Life, Digitally: Feminist Studies of Technology
18 Bridge St
Brooklyn, NY 11201
More than thirty years ago, feminist scholar Cynthia Cockburn surveyed the dearth of women in engineering and technology jobs in the early 1980s. Despite the women’s movement of the 1970s and the massive influx of women into the workforce, women remained distressingly underrepresented in tech fields—a situation that has changed remarkably little since. Grand narratives of progress often presume that inequality will disappear as science and technology drive society forward toward some egalitarian future. But as Cockburn noted, technology is as much a product of unequal, gendered social relations as it is salvation from them: “Our industrial technology also has the imprint and the limitations that come of being both the social property and one of the formative processes of men… The masculinity of technology, men’s proprietorial grasp of machinery, has to be seen as a product of social rather than biological history.” Feminist theory provides alternative lenses to examine questions of power, selfhood, materiality, embodiment, and sentiment in relation to emerging technologies, calling attention to fundamental inequalities that mutually shape technology and social life. In this course, we will read the work of scholars such as Donna Haraway, Karen Barad, Lucy Suchman, Judy Wacjman, Katherine Hayles, Susan Stryker, and others to consider how gender (in concert with race, class, sexuality, and disability) structures technologies such as artificial life, digital worlds, infrastructure, data, and bodily technologies.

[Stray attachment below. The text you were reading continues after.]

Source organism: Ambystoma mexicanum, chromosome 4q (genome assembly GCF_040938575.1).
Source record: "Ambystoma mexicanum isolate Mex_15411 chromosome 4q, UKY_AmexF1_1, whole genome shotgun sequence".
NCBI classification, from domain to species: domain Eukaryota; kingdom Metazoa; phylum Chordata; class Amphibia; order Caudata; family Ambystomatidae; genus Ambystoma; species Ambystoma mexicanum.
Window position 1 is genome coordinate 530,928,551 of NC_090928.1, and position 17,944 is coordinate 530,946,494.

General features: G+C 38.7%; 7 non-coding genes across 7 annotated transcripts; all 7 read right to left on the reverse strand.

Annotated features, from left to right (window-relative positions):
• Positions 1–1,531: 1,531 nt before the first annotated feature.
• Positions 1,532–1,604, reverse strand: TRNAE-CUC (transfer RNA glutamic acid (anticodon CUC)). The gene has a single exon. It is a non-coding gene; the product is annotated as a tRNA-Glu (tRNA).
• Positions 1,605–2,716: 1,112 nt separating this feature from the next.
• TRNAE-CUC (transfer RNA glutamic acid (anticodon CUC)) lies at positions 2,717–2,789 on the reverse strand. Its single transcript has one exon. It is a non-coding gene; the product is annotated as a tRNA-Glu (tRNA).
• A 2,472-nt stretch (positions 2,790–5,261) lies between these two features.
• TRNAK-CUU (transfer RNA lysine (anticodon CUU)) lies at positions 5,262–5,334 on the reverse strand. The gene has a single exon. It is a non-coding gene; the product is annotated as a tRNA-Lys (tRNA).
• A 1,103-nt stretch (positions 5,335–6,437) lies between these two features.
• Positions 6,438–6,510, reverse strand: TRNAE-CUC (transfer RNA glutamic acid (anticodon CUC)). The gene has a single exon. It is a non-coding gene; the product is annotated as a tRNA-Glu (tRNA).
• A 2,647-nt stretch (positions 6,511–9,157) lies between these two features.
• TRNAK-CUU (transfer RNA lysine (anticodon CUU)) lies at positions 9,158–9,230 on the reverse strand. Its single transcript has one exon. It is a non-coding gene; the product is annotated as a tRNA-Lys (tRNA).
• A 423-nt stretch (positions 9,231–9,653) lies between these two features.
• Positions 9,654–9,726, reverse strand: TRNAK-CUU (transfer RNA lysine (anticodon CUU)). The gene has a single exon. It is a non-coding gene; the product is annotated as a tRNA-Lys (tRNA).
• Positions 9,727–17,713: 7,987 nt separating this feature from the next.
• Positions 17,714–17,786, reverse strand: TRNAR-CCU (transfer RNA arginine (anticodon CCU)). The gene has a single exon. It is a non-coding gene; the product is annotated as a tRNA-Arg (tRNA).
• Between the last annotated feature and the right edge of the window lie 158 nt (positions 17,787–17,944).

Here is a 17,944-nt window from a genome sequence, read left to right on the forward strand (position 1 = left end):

Course ScheduleTuesday, 6:30-9:30pm
November 17 — December 08, 2015
4 session over 5 weeks